George Washington had "Number 1" of The Crisis by Thomas Paine read aloud to his troops during battle. Why do you think he did that?

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In "The Crisis No.1," Thomas Paine begins by setting the stakes of the fight for American independence. The first paragraph begins,

THESE are the times that try men's souls: The summer soldier and the sunshine patriot will, in this crisis, shrink from the service of his country but he that stands it NOW, deserves the love and thanks of man and woman. Tyranny, like hell, is not easily conquered; yet we have this consolation with us, that the harder the conflict, the more glorious the triumph. What we obtain, too cheap, we esteem too lightly:—'Tis dearness only that gives every thing its value.

Paine sets the stage for the severity of the time in which they are living. He notes that many people would "shrink from" the job of defending his land and his people. He refers to those people as "sunshine patriots," meaning they are only loyal to the country when it is easy to do so (like a "fair-weather fan" only cheers on a team when it's winning). The men who would be fighting with Washington are not those kind of patriots; they are more loyal and more noble. This opening would assure them that they are just and are fighting for a moral cause. Paine reminds them that it's not easy to overcome "Tyranny" but that all things worth winning come at a price.

Later in the pamphlet, Paine makes a more explicit call to action that could be seen as a strong motivator to Washington's troops. Paine exclaims,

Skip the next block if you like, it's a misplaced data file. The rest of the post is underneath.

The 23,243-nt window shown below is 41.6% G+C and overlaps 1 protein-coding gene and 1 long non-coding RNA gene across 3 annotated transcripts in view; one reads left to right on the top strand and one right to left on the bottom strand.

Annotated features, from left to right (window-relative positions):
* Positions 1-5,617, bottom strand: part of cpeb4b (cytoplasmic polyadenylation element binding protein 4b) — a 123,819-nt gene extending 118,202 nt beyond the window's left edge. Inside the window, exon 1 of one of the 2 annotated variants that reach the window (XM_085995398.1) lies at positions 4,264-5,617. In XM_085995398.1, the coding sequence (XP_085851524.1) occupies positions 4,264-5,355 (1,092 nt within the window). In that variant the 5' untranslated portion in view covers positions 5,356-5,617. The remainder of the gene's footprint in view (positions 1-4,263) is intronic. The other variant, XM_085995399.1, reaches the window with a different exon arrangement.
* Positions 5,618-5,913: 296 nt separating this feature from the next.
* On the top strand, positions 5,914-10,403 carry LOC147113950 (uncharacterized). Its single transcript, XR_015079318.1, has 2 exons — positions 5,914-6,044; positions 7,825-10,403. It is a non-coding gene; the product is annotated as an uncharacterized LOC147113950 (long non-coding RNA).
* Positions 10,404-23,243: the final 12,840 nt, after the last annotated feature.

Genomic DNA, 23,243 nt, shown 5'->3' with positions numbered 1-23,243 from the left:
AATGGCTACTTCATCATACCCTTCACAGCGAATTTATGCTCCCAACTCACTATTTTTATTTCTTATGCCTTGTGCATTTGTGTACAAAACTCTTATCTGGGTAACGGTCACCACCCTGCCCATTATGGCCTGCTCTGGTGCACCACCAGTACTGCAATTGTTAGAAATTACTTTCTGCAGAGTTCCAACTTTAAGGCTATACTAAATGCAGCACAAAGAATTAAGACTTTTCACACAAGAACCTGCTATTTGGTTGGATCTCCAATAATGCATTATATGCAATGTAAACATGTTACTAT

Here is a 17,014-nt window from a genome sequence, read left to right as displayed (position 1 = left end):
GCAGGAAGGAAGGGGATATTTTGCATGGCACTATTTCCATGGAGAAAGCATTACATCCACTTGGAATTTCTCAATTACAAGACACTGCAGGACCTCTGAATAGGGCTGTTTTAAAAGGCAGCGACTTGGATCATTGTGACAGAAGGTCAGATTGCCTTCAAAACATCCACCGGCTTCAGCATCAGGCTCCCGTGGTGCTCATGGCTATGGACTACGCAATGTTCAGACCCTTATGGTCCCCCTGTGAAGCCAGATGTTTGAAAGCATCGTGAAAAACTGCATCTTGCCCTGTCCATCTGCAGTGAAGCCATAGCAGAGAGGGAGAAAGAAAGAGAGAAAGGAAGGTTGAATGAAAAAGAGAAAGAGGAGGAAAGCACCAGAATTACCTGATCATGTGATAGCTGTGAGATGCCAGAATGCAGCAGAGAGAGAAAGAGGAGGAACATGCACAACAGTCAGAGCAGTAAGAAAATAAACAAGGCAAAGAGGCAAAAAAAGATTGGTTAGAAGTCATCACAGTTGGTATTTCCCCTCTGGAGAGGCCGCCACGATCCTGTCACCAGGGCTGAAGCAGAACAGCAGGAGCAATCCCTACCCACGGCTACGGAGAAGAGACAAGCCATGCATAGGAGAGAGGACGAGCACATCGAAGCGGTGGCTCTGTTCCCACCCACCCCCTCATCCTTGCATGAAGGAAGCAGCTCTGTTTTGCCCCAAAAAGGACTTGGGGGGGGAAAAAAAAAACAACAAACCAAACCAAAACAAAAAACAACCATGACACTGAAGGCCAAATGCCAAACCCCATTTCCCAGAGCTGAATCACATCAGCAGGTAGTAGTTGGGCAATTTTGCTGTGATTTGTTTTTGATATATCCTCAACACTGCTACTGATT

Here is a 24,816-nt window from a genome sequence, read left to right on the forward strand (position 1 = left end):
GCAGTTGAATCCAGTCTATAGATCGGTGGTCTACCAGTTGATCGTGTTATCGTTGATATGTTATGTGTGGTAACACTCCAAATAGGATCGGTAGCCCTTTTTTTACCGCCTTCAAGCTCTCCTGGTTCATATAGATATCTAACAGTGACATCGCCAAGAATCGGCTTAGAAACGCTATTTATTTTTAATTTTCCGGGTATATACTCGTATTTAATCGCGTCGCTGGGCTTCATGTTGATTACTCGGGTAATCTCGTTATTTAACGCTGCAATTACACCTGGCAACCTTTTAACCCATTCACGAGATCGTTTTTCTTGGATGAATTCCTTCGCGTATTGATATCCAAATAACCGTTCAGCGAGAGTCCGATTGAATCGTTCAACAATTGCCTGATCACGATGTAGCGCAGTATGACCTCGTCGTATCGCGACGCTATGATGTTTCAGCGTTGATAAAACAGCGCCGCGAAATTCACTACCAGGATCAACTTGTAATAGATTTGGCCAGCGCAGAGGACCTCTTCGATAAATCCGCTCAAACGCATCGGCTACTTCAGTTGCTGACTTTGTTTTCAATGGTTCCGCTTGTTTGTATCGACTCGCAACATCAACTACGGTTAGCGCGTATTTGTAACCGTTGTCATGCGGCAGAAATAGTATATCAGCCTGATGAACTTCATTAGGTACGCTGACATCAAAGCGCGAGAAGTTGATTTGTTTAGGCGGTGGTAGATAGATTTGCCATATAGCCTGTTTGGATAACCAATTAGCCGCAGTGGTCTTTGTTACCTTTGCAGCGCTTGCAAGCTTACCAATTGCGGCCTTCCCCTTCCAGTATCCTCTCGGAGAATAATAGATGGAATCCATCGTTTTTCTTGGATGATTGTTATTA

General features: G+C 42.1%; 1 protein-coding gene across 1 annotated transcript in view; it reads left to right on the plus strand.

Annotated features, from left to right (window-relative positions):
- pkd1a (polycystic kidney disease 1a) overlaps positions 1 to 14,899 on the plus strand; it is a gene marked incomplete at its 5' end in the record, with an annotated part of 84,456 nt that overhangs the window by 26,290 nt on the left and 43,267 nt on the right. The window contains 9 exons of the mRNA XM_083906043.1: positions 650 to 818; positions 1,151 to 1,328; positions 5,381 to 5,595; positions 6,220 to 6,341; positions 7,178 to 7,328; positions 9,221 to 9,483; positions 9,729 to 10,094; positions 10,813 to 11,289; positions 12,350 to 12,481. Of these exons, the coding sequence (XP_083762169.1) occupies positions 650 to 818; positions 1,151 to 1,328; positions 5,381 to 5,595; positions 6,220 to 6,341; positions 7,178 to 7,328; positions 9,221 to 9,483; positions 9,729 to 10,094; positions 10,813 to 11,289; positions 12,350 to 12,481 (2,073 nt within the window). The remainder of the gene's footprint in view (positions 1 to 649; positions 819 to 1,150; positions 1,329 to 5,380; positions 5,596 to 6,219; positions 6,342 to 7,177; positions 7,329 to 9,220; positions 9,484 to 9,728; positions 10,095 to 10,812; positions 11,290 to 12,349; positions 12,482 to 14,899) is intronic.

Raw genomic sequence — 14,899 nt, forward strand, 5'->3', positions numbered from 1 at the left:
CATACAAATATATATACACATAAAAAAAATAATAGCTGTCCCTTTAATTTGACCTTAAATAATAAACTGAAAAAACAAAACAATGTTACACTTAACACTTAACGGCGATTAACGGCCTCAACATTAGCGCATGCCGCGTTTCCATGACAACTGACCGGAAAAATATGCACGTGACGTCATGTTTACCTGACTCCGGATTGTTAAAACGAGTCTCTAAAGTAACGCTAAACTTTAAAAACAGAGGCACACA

I call not upon a few, but upon all; not on THIS state or THAT truth but on EVERY state; up and help us; lay your shoulders to the wheel; better have too much force than too little, when so great an object is at stake. Let it be told to the future world, that in the depth of winter, when nothing but hope and virtue could survive, that the city and the country, alarmed at one common danger, come forth to meet and to repulse it. Say not, that thousands are gone, turn out your tens of thousands; throw not the bur hen of the day upon Providence, but "Shew your faith by your works," that God may bless you. It matters not where you live, or what rank of life you hold, the evil or the blessing will reach you all. The far and the near, the home counties and the back, the rich and the poor, shall suffer or rejoice alike.

Here, Paine hopes to rally as many as possible to the revolutionary cause; similarly, Washington would want to rally his soldiers behind this cause again before charging into battle. He assures the soldiers that they will be blessed for their loyalty and their sacrifice. Soon after this section, he says that those who do not fight for the country will "curse" his children with his "cowardice," that this choice to fight or not to fight will have repercussions throughout the generations. This would give the soldiers extra motivation to make their families proud and to hopefully ensure a brighter future for their children.